#243 jtsenghas

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Posted 22 March 2020 - 07:25 AM

“ I might make just a ball end 1/4" Allen wrench on a screwdriver handle for assembly of the six attach points to allow for a tilted tool between inserts.”

But why that specific step and notch? Do any old timer Yankees know? 



#244 roscoe

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Posted 22 March 2020 - 12:08 PM

You gave that one away!!  Old-time "Yankee".....  I won't go further until someone else guesses.....


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#245 Bill Schneider

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Posted 22 March 2020 - 01:33 PM

I know too.

 

JT - That's so turn-of-the-century. I'm not talking about the early 2000s, but the one before that.


Edited by Bill Schneider, 22 March 2020 - 01:33 PM.

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#246 jtsenghas

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Posted 29 March 2020 - 09:40 PM

Well, three people including Roscoe and Bill Schneider have sent private messages recognizing what the strange rework of the Allen wrench was about.  No one has called it out on this thread,  though. 

 

Jonathan showed us how he considered assembling his six bolts on his 16" hexapod Merope with a long hand tool about five years ago,  but quickly went the route of using a battery operated drill driver. 

 

I'm going to try something in between those options that should work quickly and would also help to avoid applying excessive torque.

 

How many of you are familiar with the Yankee Screwdriver? 

 

20200321_221903_compress30.jpg

 

"Oh yeah!  My Dad had one in his toolbox and I used to play with it as a kid!"

 

This spring loaded tool,  from more than a century ago and actually patented in 1895 can rapidly drive screws or bolts and disassemble them with either a ratcheting or pump action.  The long helix spirals can turn the bit from one and a half to several full turns per stroke in either direction depending on the model. I've got one of the bigger later ones that may date back to the 1940's. It is model 131A. It has a sliding latch that sets the tool in forward,  reverse,  or locked mode. 

 

The bits that fit these tools come in three diameters depending on the size of the model,  but all have the profile seen in my Allen wrench in the previous post. The diameters are just under 7/32", 9/32" or in my case 5/16".  The step at the top of the bit fits into a recess in the tool and is for anti-rotation. The notch about an inch below that is a detent for a retainer.  Pulling back on the knurled bit holder allows the bits to be changed. Yankee screwdriver bits and drill bits can still be purchased,  and I was surprised to learn recently that these screwdrivers were still in production until 2007.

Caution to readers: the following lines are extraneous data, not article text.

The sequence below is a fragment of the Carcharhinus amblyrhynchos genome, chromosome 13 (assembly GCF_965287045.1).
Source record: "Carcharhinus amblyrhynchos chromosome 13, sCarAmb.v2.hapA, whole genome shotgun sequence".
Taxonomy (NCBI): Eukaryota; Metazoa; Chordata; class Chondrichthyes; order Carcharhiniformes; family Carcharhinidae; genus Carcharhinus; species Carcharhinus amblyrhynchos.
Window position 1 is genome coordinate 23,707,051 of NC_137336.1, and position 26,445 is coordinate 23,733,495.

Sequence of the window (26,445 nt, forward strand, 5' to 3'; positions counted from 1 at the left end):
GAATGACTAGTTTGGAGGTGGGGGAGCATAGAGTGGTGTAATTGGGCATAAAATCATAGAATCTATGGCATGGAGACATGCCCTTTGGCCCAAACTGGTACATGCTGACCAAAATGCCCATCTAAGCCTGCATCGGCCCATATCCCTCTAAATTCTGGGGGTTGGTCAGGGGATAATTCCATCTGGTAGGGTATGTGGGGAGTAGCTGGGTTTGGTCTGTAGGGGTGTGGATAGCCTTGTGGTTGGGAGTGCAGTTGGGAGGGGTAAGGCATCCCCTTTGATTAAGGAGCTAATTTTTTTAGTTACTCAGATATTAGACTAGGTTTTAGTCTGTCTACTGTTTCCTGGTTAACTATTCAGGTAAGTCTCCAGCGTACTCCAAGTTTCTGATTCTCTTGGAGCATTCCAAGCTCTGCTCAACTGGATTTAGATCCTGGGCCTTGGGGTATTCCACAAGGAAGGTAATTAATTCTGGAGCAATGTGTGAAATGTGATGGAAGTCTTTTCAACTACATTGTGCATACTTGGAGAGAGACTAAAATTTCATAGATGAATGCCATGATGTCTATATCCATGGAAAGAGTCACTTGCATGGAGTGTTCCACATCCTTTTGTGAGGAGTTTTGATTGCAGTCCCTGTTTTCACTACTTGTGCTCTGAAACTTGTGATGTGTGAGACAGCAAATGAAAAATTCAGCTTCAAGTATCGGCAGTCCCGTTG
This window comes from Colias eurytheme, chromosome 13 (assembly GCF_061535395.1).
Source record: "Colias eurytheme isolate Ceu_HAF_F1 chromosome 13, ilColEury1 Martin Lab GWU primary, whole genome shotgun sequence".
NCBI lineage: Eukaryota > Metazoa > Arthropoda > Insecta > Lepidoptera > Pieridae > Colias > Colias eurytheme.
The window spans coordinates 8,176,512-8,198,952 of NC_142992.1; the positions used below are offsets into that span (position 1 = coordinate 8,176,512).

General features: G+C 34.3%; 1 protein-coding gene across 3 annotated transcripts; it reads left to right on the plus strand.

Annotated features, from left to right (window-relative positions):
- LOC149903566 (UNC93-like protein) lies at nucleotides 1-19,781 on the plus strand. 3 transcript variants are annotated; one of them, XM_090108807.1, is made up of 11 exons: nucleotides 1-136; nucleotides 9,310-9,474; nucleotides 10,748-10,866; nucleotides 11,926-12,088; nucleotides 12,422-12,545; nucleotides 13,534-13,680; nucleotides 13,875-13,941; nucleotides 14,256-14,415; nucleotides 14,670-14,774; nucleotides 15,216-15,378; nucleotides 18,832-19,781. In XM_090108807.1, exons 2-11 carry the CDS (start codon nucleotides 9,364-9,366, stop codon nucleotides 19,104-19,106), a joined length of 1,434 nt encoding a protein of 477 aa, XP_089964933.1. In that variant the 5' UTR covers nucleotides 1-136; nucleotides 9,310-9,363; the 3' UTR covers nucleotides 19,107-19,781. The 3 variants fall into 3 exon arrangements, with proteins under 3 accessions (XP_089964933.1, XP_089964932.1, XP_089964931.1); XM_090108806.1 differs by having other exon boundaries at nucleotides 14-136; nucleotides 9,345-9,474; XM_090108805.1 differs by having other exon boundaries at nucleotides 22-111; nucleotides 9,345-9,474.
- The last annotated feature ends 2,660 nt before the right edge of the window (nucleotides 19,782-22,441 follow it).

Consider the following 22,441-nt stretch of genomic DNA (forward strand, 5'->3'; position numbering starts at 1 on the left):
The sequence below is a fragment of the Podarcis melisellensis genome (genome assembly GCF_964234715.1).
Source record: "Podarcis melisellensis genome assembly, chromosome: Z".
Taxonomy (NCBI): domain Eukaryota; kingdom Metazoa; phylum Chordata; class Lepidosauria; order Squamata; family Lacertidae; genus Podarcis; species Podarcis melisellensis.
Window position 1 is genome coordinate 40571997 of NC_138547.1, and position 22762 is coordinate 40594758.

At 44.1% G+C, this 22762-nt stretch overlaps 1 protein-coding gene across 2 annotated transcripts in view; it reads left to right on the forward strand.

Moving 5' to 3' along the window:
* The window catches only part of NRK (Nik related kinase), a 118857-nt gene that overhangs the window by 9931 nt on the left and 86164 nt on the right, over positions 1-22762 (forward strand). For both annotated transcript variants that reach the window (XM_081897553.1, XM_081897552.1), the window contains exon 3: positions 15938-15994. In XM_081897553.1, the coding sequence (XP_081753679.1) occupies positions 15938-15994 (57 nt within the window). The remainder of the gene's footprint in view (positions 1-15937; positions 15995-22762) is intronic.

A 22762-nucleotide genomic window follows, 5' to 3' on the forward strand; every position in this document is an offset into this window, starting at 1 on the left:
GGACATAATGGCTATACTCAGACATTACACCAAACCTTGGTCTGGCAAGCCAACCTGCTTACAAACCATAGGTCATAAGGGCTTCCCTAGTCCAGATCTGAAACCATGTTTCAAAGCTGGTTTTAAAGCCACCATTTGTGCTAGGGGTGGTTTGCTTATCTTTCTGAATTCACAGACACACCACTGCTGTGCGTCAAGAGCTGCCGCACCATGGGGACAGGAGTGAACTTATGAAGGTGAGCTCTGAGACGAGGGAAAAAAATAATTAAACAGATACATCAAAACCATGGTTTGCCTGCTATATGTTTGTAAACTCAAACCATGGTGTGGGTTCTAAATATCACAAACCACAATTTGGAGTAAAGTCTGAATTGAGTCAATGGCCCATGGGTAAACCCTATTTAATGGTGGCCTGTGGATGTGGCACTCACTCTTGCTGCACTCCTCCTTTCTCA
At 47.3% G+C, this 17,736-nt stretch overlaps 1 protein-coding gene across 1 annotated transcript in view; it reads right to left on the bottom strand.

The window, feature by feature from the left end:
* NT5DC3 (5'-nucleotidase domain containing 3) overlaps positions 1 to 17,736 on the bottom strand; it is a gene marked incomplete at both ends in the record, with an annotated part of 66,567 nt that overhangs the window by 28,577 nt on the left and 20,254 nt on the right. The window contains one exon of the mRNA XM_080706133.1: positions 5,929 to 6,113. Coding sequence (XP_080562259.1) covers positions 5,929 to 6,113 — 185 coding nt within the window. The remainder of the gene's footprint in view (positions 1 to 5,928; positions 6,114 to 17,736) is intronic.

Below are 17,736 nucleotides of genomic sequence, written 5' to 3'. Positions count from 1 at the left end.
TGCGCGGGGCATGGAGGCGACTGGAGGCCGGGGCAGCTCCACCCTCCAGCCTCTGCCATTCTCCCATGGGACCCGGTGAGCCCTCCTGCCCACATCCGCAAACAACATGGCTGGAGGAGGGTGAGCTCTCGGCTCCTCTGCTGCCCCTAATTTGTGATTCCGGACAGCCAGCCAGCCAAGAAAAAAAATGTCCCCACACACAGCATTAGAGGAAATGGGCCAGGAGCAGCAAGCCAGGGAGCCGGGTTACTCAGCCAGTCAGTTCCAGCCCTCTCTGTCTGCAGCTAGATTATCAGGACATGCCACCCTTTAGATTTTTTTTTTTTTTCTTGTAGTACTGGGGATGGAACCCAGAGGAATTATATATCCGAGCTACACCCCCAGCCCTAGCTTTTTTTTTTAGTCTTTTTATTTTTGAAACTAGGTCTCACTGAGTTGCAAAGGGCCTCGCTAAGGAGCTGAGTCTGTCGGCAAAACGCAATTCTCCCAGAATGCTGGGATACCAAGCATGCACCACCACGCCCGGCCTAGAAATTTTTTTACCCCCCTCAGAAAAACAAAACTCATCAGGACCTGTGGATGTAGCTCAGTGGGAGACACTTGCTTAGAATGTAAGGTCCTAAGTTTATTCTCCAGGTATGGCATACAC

A few years ago I realized that a 1/4" hex bit holder for modern bits could be reworked across the long diameter just like I did on that Allen Wrench of the same size, and it would fit my 131A model only a little loosely. With that holder any modern 1/4" bit or drill could be held in it. If I had the next size down,  the 9/32" version,  only the corners of the hex would have to be ground off.  For the 7/32" version it would have to be spun on a grinder just a little more than necessary to get it round before the notches were made. Neither feature is close tolerance,  but that retention notch has to be carefully placed along the length of the bit or bit holder to latch the bit securely. 

 

Bill Schneider pointed out in a PM to me last week that Lee Valley Tools actually sells such bit holders for Yankee Screwdrivers,  complete with Neodymium magnets for the bits! Here's the link he sent me. 

 

I expect this scope to be fun to assemble.  The strong magnets should allow me to stand the strut assembly on the circular mirror box like a teepee, and then place the UTA on the top ends. The long length of my model of Screwdriver should also allow me to steady the scope while driving the lower screws without much stooping.  I might put a rubber tube around the bit to hold the approximately 1/2" diameter head of the cap screw so that screws can be preloaded to the bit and then poked into place. 

 

The  six screws should zip right in,  particularly if I rework the screw tips to copy an automobile assembly screw design feature I've seen used for years. 

 

If a screw is at least several threads longer than it needs to be,  the tip for about a diameter of length can be turned down to just under the minor diameter of the threads.  The resulting fastener becomes virtually impossible to cross thread,  and certainly easier to start. The tip can also be radiused for easier insertion. I've seen this used at my various jobs since the 1980s. If I grind the tips of my stainless bolts this way I should be able to push each screw in with the Yankee Screwdriver and send it home with a few pumps. A final tweak of each in ratchet mode should make each of the six  JUST tight enough. 

 

 


Edited by jtsenghas, 30 March 2020 - 05:37 AM.

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#247 Oberon

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Posted 30 March 2020 - 04:22 AM

Brilliant! Especially for the bottom.